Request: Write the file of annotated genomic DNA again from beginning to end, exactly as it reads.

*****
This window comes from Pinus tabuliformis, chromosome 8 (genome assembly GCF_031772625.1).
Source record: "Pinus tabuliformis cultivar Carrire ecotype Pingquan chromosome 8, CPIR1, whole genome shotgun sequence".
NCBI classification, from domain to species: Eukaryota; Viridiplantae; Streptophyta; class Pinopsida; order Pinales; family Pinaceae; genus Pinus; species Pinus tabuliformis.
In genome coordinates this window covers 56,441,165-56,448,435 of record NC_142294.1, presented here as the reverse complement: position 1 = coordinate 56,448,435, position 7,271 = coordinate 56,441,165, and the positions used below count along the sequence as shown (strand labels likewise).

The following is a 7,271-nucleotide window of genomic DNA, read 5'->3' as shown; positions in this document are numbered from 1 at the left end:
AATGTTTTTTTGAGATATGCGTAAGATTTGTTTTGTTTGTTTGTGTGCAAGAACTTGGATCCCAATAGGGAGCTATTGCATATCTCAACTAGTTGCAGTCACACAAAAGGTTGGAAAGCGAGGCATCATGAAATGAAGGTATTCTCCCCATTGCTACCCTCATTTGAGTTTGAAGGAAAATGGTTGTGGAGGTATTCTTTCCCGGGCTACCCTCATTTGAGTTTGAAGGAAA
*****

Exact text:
This window comes from Pinus tabuliformis, chromosome 8 (genome assembly GCF_031772625.1).
Source record: "Pinus tabuliformis cultivar Carrire ecotype Pingquan chromosome 8, CPIR1, whole genome shotgun sequence".
NCBI classification, from domain to species: Eukaryota; Viridiplantae; Streptophyta; class Pinopsida; order Pinales; family Pinaceae; genus Pinus; species Pinus tabuliformis.
In genome coordinates this window covers 56,441,165-56,448,435 of record NC_142294.1, presented here as the reverse complement: position 1 = coordinate 56,448,435, position 7,271 = coordinate 56,441,165, and the positions used below count along the sequence as shown (strand labels likewise).

The following is a 7,271-nucleotide window of genomic DNA, read 5'->3' as shown; positions in this document are numbered from 1 at the left end:
AATGTTTTTTTGAGATATGCGTAAGATTTGTTTTGTTTGTTTGTGTGCAAGAACTTGGATCCCAATAGGGAGCTATTGCATATCTCAACTAGTTGCAGTCACACAAAAGGTTGGAAAGCGAGGCATCATGAAATGAAGGTATTCTCCCCATTGCTACCCTCATTTGAGTTTGAAGGAAAATGGTTGTGGAGGTATTCTTTCCCGGGCTACCCTCATTTGAGTTTGAAGGAAA